Say no to Gerhard Schroeder's new football tax.
In Germany, in April 2002, parts of the media group founded by Leo Kirch were declared to be insolvent and proceedings for liquidation, sale or closure were started.
Gerhard Schroeder, the German Chancellor, wants to provide public money to support and rescue the group. This is outrageous and here is why:
While the reasons for the demise of the Kirch businesses are complex, a very large part of the problem is that Kirch agreed to pay far more for TV rights to sports events and movies than could be raised by TV advertising and subscriptions.
One of the main beneficiaries of any public support for Kirch would of course be the creditors who currently face the prospect of not getting the money that they expect.
On the face of it, those creditors are football clubs and movie studios but, if you look deeper, you will see that the main result of the channelling of TV money into sports and movies has been to pass that money along to the footballers and movie stars.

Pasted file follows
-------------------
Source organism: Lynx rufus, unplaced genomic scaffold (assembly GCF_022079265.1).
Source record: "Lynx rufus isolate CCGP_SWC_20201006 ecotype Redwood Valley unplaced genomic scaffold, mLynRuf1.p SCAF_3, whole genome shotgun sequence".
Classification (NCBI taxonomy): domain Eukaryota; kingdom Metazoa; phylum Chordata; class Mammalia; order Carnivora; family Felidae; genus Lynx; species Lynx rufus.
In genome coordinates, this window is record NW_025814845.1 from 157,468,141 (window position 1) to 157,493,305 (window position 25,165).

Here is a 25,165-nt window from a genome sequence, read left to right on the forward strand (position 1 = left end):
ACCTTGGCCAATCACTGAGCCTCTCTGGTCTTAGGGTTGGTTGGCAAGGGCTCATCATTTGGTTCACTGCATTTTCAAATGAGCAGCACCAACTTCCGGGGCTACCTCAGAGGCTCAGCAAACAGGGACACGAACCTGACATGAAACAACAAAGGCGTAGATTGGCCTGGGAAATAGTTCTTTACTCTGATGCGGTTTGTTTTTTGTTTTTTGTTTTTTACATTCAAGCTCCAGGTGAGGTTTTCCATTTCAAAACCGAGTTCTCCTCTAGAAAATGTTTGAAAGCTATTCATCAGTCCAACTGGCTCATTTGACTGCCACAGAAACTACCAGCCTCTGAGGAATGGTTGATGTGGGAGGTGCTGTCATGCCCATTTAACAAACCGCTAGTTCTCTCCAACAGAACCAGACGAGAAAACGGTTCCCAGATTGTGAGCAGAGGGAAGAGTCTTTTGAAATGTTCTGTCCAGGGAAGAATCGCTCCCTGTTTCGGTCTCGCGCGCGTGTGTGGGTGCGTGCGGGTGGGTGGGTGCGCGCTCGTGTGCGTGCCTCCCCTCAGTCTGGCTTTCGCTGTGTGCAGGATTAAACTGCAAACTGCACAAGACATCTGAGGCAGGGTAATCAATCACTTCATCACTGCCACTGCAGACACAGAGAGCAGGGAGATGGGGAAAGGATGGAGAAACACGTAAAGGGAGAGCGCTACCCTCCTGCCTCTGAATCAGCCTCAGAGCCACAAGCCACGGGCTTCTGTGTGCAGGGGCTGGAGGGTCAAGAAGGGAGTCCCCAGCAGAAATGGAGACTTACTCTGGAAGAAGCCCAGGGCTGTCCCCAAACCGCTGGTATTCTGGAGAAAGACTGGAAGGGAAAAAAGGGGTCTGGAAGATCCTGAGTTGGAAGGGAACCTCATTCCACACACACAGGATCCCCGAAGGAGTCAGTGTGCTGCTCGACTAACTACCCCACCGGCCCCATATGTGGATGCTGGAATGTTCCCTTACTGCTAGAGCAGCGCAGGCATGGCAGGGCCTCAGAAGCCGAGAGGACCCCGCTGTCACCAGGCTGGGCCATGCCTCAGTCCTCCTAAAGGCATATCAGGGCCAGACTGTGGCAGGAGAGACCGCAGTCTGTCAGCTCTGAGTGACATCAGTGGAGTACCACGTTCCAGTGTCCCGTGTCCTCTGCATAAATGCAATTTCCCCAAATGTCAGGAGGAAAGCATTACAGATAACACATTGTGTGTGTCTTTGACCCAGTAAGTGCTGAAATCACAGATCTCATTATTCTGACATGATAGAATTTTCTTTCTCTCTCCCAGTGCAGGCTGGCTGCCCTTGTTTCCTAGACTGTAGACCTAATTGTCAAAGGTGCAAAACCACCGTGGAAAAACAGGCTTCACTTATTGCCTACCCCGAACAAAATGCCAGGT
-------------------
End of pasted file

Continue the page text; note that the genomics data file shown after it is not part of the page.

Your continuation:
So, what Gerhard Schroeder's proposal amounts to is to take money from ordinary folks working and paying tax in Germany and bundle it up and hand it to famous soccer stars and actors who are paid far more money and who, through non-residency or clever wheezes available to the very rich may pay little or no tax in Germany themselves.
This is wrong. I have been paying the solidarity tax since 1994 and I do not mind doing so as it goes to support the former East Germany which needs help to close the gap to the richer Western parts of the reunited country. I am not happy about paying tax to help the rich afford another Ferrari or private jet.
Can we do anything? Well, we can try. Click here to register your opposition. I will keep a tally on this page and then forward the objections to the German government.
I'll post the first update of the number of objectors in the middle of this month.
Of course, I have no objection to football (except when my team loses) and I am a big movie fan. I just do not think that footballers and film stars need to be given money by German tax payers.